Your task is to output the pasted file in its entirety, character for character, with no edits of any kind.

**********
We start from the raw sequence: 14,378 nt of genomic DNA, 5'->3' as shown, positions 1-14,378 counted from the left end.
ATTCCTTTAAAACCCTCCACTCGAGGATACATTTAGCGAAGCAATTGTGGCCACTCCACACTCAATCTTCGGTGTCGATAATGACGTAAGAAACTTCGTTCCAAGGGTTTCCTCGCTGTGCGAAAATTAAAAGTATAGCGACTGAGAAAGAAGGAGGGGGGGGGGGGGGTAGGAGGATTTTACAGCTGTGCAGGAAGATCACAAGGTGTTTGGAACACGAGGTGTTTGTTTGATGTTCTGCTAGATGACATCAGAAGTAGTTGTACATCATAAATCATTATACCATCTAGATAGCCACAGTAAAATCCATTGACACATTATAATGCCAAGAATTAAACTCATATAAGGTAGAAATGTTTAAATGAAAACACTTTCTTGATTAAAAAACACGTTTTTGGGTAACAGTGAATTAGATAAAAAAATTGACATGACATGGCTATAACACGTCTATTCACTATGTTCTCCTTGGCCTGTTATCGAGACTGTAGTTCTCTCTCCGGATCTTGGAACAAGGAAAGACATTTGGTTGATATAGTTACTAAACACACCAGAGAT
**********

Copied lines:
We start from the raw sequence: 14,378 nt of genomic DNA, 5'->3' as shown, positions 1-14,378 counted from the left end.
ATTCCTTTAAAACCCTCCACTCGAGGATACATTTAGCGAAGCAATTGTGGCCACTCCACACTCAATCTTCGGTGTCGATAATGACGTAAGAAACTTCGTTCCAAGGGTTTCCTCGCTGTGCGAAAATTAAAAGTATAGCGACTGAGAAAGAAGGAGGGGGGGGGGGGGGTAGGAGGATTTTACAGCTGTGCAGGAAGATCACAAGGTGTTTGGAACACGAGGTGTTTGTTTGATGTTCTGCTAGATGACATCAGAAGTAGTTGTACATCATAAATCATTATACCATCTAGATAGCCACAGTAAAATCCATTGACACATTATAATGCCAAGAATTAAACTCATATAAGGTAGAAATGTTTAAATGAAAACACTTTCTTGATTAAAAAACACGTTTTTGGGTAACAGTGAATTAGATAAAAAAATTGACATGACATGGCTATAACACGTCTATTCACTATGTTCTCCTTGGCCTGTTATCGAGACTGTAGTTCTCTCTCCGGATCTTGGAACAAGGAAAGACATTTGGTTGATATAGTTACTAAACACACCAGAGAT